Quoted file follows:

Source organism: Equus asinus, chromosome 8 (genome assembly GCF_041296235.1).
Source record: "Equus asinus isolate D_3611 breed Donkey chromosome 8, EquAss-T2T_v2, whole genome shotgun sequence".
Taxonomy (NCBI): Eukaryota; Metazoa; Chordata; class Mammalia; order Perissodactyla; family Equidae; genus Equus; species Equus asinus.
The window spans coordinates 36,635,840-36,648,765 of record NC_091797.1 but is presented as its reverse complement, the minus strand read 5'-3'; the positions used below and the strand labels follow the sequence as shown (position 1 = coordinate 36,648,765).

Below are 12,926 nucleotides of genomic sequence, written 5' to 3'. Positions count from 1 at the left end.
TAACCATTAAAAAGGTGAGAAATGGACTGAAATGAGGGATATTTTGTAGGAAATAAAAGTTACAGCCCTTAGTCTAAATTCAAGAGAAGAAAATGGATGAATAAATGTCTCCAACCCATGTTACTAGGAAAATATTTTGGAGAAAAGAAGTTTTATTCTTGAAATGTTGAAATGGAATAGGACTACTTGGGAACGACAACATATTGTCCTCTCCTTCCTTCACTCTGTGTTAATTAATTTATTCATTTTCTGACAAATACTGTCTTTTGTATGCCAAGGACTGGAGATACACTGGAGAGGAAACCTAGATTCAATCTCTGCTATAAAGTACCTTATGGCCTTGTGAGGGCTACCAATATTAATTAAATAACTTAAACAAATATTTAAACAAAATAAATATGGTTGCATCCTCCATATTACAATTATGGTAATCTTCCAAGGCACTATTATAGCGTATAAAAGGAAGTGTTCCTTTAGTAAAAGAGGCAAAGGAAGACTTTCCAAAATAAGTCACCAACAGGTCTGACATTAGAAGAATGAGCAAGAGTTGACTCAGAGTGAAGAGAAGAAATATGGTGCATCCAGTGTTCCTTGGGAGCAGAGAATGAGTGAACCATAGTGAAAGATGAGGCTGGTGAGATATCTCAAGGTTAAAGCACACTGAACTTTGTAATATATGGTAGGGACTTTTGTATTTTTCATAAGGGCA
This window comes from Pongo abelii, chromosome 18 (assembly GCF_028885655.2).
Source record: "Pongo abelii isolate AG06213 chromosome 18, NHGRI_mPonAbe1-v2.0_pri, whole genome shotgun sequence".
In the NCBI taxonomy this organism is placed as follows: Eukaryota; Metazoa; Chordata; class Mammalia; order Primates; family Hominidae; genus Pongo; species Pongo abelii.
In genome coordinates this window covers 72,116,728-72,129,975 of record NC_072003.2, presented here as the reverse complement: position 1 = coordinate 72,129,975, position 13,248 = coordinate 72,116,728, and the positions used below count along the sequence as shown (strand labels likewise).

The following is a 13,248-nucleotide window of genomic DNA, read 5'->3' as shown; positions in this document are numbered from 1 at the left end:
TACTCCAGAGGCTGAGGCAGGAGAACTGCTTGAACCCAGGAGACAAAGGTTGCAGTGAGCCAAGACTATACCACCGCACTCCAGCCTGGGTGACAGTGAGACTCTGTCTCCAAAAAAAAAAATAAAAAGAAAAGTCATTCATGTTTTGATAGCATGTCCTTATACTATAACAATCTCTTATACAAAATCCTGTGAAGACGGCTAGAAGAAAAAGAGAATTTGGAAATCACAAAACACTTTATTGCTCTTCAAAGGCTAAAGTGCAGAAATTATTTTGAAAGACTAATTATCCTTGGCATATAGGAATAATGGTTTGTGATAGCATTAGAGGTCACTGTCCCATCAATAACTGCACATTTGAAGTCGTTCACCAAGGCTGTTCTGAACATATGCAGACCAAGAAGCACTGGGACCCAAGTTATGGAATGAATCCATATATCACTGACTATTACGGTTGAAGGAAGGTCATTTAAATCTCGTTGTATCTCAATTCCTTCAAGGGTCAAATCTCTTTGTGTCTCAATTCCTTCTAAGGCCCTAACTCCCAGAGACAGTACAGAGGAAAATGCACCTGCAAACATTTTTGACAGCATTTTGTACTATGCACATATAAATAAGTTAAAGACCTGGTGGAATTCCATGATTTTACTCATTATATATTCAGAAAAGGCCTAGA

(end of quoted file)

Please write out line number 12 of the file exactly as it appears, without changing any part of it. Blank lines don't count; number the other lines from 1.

TACTCCAGAGGCTGAGGCAGGAGAACTGCTTGAACCCAGGAGACAAAGGTTGCAGTGAGCCAAGACTATACCACCGCACTCCAGCCTGGGTGACAGTGAGACTCTGTCTCCAAAAAAAAAAATAAAAAGAAAAGTCATTCATGTTTTGATAGCATGTCCTTATACTATAACAATCTCTTATACAAAATCCTGTGAAGACGGCTAGAAGAAAAAGAGAATTTGGAAATCACAAAACACTTTATTGCTCTTCAAAGGCTAAAGTGCAGAAATTATTTTGAAAGACTAATTATCCTTGGCATATAGGAATAATGGTTTGTGATAGCATTAGAGGTCACTGTCCCATCAATAACTGCACATTTGAAGTCGTTCACCAAGGCTGTTCTGAACATATGCAGACCAAGAAGCACTGGGACCCAAGTTATGGAATGAATCCATATATCACTGACTATTACGGTTGAAGGAAGGTCATTTAAATCTCGTTGTATCTCAATTCCTTCAAGGGTCAAATCTCTTTGTGTCTCAATTCCTTCTAAGGCCCTAACTCCCAGAGACAGTACAGAGGAAAATGCACCTGCAAACATTTTTGACAGCATTTTGTACTATGCACATATAAATAAGTTAAAGACCTGGTGGAATTCCATGATTTTACTCATTATATATTCAGAAAAGGCCTAGA